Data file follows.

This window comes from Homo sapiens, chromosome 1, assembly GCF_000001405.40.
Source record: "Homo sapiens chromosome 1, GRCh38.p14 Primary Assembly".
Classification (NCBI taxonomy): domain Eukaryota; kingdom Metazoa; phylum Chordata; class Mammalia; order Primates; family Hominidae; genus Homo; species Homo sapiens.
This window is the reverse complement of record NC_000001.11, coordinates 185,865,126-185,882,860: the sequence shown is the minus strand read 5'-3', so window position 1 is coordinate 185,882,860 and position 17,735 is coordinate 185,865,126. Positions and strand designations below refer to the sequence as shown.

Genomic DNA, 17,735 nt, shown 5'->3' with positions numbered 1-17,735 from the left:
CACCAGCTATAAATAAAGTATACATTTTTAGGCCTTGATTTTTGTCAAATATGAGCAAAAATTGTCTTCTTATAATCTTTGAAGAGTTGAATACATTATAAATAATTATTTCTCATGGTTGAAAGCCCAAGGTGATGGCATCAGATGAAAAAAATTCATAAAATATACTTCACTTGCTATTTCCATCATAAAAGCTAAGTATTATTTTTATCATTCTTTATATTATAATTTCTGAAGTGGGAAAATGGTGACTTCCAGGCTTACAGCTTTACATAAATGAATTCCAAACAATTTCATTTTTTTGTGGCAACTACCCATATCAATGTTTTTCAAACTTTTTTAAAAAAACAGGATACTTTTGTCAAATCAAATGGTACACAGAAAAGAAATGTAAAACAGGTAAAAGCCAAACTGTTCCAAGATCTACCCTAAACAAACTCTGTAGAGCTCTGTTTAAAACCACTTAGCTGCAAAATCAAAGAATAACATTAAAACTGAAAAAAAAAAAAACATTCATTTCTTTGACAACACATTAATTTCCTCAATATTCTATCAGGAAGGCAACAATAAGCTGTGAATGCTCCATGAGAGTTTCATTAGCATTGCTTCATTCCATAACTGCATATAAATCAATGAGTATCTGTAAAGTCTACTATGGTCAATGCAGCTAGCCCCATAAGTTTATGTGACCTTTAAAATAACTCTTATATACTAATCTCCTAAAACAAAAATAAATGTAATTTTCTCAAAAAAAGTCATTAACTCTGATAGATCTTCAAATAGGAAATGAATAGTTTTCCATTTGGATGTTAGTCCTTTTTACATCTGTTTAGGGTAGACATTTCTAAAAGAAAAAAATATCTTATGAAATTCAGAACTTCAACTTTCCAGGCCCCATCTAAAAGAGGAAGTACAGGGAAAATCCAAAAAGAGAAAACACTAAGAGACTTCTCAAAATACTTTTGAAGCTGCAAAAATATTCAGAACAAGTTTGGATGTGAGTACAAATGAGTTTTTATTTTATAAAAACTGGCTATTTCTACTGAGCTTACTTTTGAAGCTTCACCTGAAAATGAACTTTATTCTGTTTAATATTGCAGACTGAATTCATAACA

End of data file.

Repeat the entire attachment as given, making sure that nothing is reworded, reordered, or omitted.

This window comes from Homo sapiens, chromosome 1, assembly GCF_000001405.40.
Source record: "Homo sapiens chromosome 1, GRCh38.p14 Primary Assembly".
Classification (NCBI taxonomy): domain Eukaryota; kingdom Metazoa; phylum Chordata; class Mammalia; order Primates; family Hominidae; genus Homo; species Homo sapiens.
This window is the reverse complement of record NC_000001.11, coordinates 185,865,126-185,882,860: the sequence shown is the minus strand read 5'-3', so window position 1 is coordinate 185,882,860 and position 17,735 is coordinate 185,865,126. Positions and strand designations below refer to the sequence as shown.

Genomic DNA, 17,735 nt, shown 5'->3' with positions numbered 1-17,735 from the left:
CACCAGCTATAAATAAAGTATACATTTTTAGGCCTTGATTTTTGTCAAATATGAGCAAAAATTGTCTTCTTATAATCTTTGAAGAGTTGAATACATTATAAATAATTATTTCTCATGGTTGAAAGCCCAAGGTGATGGCATCAGATGAAAAAAATTCATAAAATATACTTCACTTGCTATTTCCATCATAAAAGCTAAGTATTATTTTTATCATTCTTTATATTATAATTTCTGAAGTGGGAAAATGGTGACTTCCAGGCTTACAGCTTTACATAAATGAATTCCAAACAATTTCATTTTTTTGTGGCAACTACCCATATCAATGTTTTTCAAACTTTTTTAAAAAAACAGGATACTTTTGTCAAATCAAATGGTACACAGAAAAGAAATGTAAAACAGGTAAAAGCCAAACTGTTCCAAGATCTACCCTAAACAAACTCTGTAGAGCTCTGTTTAAAACCACTTAGCTGCAAAATCAAAGAATAACATTAAAACTGAAAAAAAAAAAAACATTCATTTCTTTGACAACACATTAATTTCCTCAATATTCTATCAGGAAGGCAACAATAAGCTGTGAATGCTCCATGAGAGTTTCATTAGCATTGCTTCATTCCATAACTGCATATAAATCAATGAGTATCTGTAAAGTCTACTATGGTCAATGCAGCTAGCCCCATAAGTTTATGTGACCTTTAAAATAACTCTTATATACTAATCTCCTAAAACAAAAATAAATGTAATTTTCTCAAAAAAAGTCATTAACTCTGATAGATCTTCAAATAGGAAATGAATAGTTTTCCATTTGGATGTTAGTCCTTTTTACATCTGTTTAGGGTAGACATTTCTAAAAGAAAAAAATATCTTATGAAATTCAGAACTTCAACTTTCCAGGCCCCATCTAAAAGAGGAAGTACAGGGAAAATCCAAAAAGAGAAAACACTAAGAGACTTCTCAAAATACTTTTGAAGCTGCAAAAATATTCAGAACAAGTTTGGATGTGAGTACAAATGAGTTTTTATTTTATAAAAACTGGCTATTTCTACTGAGCTTACTTTTGAAGCTTCACCTGAAAATGAACTTTATTCTGTTTAATATTGCAGACTGAATTCATAACA